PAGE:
Smart. Sharp. Funny. Fearless.
Tuesday, October 25, 2016

The Supreme Court officially adjourned for the summer on Monday, but not before bestowing Republicans with a double-edged sword in the form of a major ruling.

The Court’s 5-4 decision in Burwell v. Hobby Lobby struck down a key provision of the Affordable Care Act that had required employer-provided health care to include contraception coverage for women, even if the employer objected to birth control on the basis of religion. Republicans hailed the decision as a victory for religious freedom and the Republican National Committee released a statement thanking the Court for ruling “on the side of liberty.”

For the GOP, the Hobby Lobby decision does present some cause for celebration: The ruling calls attention to religious freedom — a cause touted by the right — and serves as ammunition for Republicans who claim that Obamacare is a flawed and oppressive law.

However, the Court’s ruling also serves as a reminder of just how cautiously the GOP must tread when speaking on any issue in a social and cultural context. In 2012, Republicans paid a heavy price for their increasingly militant and unpopular positions on social issues, and in 2014 they cannot afford to speak too loudly on social issues just months ahead of midterm elections.

As a Democracy Corps analysis pointed out in February, 2012, the public has long disagreed with Republicans on contraception and Planned Parenthood funding. According to the survey, voters “wonder why at a time of great economic distress, Republicans are consumed with denying birth control coverage for women.” With the Hobby Lobby ruling dominating the news, the GOP must again confront contraception and women’s access to health care services, among other social issues — ones on which women and young voters tend to side with Democrats.

Voters have not shifted towards the Republican point of view on the issue. Just one day before the Supreme Court released its Hobby Lobby decision, Reuters revealed the findings of a new Reuters/Ipsos poll: When asked “whether employers should be able to choose what forms of contraceptives their health plans provide based on their religious beliefs,” 53 percent of Americans disagreed — and only 35 percent agreed.

A Gallup poll released in May similarly found that a massive 89 percent of Americans — including 88 percent of Republicans — say that the use of birth control is morally acceptable.

Recognizing public support for contraception methods, the GOP must make sure that its praise for the Hobby Lobby ruling does not translate into anti-contraception or anti-women’s rights cheers. But early returns suggest that controlling politicians’ reactions to the decision might prove difficult.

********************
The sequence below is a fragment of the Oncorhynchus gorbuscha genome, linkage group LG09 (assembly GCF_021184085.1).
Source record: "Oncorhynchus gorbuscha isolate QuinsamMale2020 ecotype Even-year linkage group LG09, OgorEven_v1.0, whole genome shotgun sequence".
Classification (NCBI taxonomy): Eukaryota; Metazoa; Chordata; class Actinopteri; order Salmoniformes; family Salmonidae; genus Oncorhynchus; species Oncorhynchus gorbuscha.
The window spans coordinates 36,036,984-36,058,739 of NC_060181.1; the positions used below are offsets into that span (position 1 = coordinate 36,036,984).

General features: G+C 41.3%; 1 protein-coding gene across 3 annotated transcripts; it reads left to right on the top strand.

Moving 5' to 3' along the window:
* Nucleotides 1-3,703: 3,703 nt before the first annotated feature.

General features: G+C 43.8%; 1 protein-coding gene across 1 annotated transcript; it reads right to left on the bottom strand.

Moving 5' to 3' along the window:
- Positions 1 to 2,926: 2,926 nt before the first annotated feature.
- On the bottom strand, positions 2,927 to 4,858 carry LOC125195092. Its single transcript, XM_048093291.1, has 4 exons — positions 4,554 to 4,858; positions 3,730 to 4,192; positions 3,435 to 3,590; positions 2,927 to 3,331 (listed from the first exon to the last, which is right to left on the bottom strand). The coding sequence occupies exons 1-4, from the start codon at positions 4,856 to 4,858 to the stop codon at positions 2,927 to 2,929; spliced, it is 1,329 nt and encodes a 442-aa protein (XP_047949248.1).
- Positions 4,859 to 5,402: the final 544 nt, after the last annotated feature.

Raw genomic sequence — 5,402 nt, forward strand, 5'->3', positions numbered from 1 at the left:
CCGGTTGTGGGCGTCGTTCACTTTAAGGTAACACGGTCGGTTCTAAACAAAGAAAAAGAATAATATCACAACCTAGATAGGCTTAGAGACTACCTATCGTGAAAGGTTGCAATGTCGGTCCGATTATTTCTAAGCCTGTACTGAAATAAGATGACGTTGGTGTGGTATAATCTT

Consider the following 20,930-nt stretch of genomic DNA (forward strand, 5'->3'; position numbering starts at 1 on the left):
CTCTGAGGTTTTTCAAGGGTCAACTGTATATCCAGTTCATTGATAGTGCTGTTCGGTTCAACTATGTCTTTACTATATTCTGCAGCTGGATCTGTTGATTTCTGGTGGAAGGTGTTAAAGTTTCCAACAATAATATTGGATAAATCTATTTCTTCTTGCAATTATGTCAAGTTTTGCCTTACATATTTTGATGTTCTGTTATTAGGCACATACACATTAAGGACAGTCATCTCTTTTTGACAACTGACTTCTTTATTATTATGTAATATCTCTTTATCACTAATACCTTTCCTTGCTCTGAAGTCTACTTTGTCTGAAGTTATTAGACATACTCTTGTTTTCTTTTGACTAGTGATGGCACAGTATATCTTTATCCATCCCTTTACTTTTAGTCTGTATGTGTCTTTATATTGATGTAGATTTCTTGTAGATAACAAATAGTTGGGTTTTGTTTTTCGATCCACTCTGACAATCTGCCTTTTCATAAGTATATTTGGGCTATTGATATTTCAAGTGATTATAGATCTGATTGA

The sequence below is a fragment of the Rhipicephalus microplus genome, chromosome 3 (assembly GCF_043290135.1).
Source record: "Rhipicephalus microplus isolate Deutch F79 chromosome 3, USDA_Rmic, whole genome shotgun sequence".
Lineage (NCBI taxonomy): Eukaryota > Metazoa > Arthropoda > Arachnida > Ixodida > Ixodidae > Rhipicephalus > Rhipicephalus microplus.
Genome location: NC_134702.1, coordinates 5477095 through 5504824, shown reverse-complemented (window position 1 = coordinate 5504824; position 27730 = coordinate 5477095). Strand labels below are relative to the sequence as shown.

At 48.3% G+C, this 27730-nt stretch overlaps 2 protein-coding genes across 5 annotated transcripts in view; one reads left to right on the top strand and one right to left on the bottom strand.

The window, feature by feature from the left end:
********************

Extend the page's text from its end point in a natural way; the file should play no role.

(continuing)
On Monday, Senator Mike Lee (R-UT) agreed with Andrew Wilkow, host of Sirius XM’s The Wilkow Majority, that women use contraception to protect themselves from “recreational behavior.” Meanwhile, Karl Rove made sure to remind America that the true issue concerns women’s access to birth control and abortion, telling Fox News’ America’s Newsroom that the “country is becoming more pro-life.”

“Should somebody be forced to violate their moral beliefs by having to pay for something they believe causes an abortion?” Rove asked.

Along with having to rein in the jolliest of the right, the GOP must also now fend off attacks from Democrats who say that Republicans’ response to the Court’s decision proves the GOP platform is anti-women. The Democratic Senatorial Campaign Committee has already attacked Republican Senate candidates who would support “radical, anti-woman measures that would go even further than today’s decision.” The DSCC specifically called out GOP Senate hopefuls “including Cory Gardner (CO), Joni Ernst (IA), Thom Tillis (NC), [and] Terri Lynn Land (MI)” for supporting policies that could “outlaw popular forms of birth control” — an attack that will surely be repeated throughout the remainder of the midterm campaigns.

Photo: Afagen via Flickr

Click here for reuse options!
Copyright 2014 The National Memo
  • Sand_Cat

    The GOP has nothing to do with religious freedom, and everything to do with accusing others of violating it because they object to having Christianity given the force of law.

  • Dominick Vila

    Since when is denying a majority of Americans access to contraceptives via their corporate-sponsored health insurance plans a manifestation of liberty? Denying people – especially the majority – the right to exercise their wishes without government interference is the ultimate expression of tyranny, and that is exactly what the not so Supreme Court just did.
    Nobody was forcing fellow citizens who oppose the use of contraceptives to use them. What is clear now is that the beliefs of a minority of Americans have been imposed on the majority, regardless of how we feel about it.
    This is not liberty or democracy, this is tyrannical ruling by people who don’t have the slightest idea of what democracy is all about, and who could care less what most of us want or need.

    • TZToronto

      Not only do they not have an idea of what democracy is, but they also have no idea of what biology is, when life begins, how birth control works, or what other uses oral contraceptives have.

    • elw

      Well said and MOST people in this Country would total agree with you. Five men should never be able to make a decision about anything that affect every woman in this Country. Never.

    • 1standlastword

      Dominick. I think the goal is for the PPACA to die the death of one thousand cuts. Already the insurance companies are primed to jack up policies 10 to 15 percent starting January

      I think the insurance companies are enacting a bait and switch policy of the government funds…our tax dollars!

      Everybody in the corporate world LOVES a client government!

      Bush understood this

    • Allan Richardson

      I wonder how those Republicans would react if their OWN WIVES said, since they were out of birth control pills, and did not want to get pregnant right now, they would refuse their hubbies any “recreational behavior?” Oh right, first choice would be to go to their mistresses, and second choice would be to rape their wives and claim the Bible told them it was OK.